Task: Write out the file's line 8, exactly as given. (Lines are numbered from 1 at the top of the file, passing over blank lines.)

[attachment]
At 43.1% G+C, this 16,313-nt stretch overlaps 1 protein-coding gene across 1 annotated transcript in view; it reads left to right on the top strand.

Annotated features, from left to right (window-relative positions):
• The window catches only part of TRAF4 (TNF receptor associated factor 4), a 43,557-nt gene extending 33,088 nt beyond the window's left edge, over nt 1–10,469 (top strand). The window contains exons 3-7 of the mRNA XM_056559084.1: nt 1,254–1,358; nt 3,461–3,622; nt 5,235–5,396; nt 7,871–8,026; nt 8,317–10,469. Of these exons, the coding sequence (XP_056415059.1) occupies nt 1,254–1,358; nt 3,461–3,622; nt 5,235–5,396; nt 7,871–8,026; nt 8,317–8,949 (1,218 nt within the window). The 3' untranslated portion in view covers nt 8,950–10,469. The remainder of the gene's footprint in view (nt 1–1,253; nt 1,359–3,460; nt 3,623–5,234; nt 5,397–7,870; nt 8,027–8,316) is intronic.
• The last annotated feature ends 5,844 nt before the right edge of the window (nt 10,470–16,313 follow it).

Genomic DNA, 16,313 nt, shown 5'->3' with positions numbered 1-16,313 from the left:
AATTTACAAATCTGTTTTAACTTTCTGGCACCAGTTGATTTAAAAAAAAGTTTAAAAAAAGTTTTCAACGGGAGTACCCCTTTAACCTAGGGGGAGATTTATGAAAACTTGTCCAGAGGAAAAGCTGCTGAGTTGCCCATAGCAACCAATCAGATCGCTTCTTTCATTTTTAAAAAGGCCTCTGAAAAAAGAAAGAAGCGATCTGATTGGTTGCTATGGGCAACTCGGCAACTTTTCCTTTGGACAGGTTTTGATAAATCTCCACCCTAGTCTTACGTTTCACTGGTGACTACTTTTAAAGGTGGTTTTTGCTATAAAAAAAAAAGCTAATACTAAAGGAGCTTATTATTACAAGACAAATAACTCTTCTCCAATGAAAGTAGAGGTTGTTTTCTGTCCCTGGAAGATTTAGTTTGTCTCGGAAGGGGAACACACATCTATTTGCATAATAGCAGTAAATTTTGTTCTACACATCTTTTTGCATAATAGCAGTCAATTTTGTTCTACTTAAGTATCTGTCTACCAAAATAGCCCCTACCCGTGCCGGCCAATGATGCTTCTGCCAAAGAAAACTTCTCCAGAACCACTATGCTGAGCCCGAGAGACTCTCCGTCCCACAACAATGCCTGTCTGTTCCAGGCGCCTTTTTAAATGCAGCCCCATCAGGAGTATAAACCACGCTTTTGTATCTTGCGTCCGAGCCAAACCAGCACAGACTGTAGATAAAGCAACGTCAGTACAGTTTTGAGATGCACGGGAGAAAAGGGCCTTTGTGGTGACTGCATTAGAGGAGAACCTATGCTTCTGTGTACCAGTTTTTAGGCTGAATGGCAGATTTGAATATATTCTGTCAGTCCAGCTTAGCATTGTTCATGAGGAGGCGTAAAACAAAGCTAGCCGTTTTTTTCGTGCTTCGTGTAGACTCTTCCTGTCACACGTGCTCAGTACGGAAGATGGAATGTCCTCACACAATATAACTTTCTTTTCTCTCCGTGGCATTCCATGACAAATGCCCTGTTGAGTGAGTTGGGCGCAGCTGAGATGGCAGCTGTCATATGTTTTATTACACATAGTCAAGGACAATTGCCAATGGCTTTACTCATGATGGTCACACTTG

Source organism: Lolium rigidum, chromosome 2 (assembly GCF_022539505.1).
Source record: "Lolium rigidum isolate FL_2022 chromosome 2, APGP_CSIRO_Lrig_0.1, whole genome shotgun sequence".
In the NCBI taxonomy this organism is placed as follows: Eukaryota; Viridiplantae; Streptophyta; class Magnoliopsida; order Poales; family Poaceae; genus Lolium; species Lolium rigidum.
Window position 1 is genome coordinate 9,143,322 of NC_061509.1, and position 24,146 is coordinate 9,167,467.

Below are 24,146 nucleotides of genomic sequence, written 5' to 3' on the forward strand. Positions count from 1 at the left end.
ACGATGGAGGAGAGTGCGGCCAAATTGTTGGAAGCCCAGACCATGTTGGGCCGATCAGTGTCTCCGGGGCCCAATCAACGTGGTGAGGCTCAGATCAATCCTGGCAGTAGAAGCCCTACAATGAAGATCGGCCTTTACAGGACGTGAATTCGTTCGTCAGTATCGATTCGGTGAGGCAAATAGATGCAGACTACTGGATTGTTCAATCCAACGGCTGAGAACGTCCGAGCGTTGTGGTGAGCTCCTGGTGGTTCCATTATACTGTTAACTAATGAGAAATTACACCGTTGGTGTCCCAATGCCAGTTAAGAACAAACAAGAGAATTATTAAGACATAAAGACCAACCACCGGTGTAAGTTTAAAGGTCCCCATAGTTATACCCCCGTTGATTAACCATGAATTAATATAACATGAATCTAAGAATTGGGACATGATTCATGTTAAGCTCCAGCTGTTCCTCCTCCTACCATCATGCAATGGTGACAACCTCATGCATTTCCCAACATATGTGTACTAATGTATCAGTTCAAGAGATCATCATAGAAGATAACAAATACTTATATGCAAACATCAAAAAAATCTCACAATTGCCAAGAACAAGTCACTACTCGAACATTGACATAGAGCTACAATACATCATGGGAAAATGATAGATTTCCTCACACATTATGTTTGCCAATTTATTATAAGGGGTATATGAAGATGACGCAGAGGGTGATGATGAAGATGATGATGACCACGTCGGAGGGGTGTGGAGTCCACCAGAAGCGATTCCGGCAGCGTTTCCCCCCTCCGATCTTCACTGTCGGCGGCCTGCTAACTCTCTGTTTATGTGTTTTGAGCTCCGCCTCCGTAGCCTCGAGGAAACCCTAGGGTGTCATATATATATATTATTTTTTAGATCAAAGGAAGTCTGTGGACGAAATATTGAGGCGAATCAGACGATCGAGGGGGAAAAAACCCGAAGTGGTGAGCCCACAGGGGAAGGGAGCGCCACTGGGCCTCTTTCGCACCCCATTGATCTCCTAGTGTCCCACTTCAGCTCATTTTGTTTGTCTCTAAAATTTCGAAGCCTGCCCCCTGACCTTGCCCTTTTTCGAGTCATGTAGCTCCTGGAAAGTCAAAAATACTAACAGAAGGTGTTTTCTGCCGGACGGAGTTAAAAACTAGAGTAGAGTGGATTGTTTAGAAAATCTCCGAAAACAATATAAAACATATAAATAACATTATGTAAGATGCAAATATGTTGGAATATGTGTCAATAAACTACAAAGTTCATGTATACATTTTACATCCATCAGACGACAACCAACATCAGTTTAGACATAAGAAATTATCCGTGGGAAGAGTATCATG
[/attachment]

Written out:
Source record: "Lolium rigidum isolate FL_2022 chromosome 2, APGP_CSIRO_Lrig_0.1, whole genome shotgun sequence".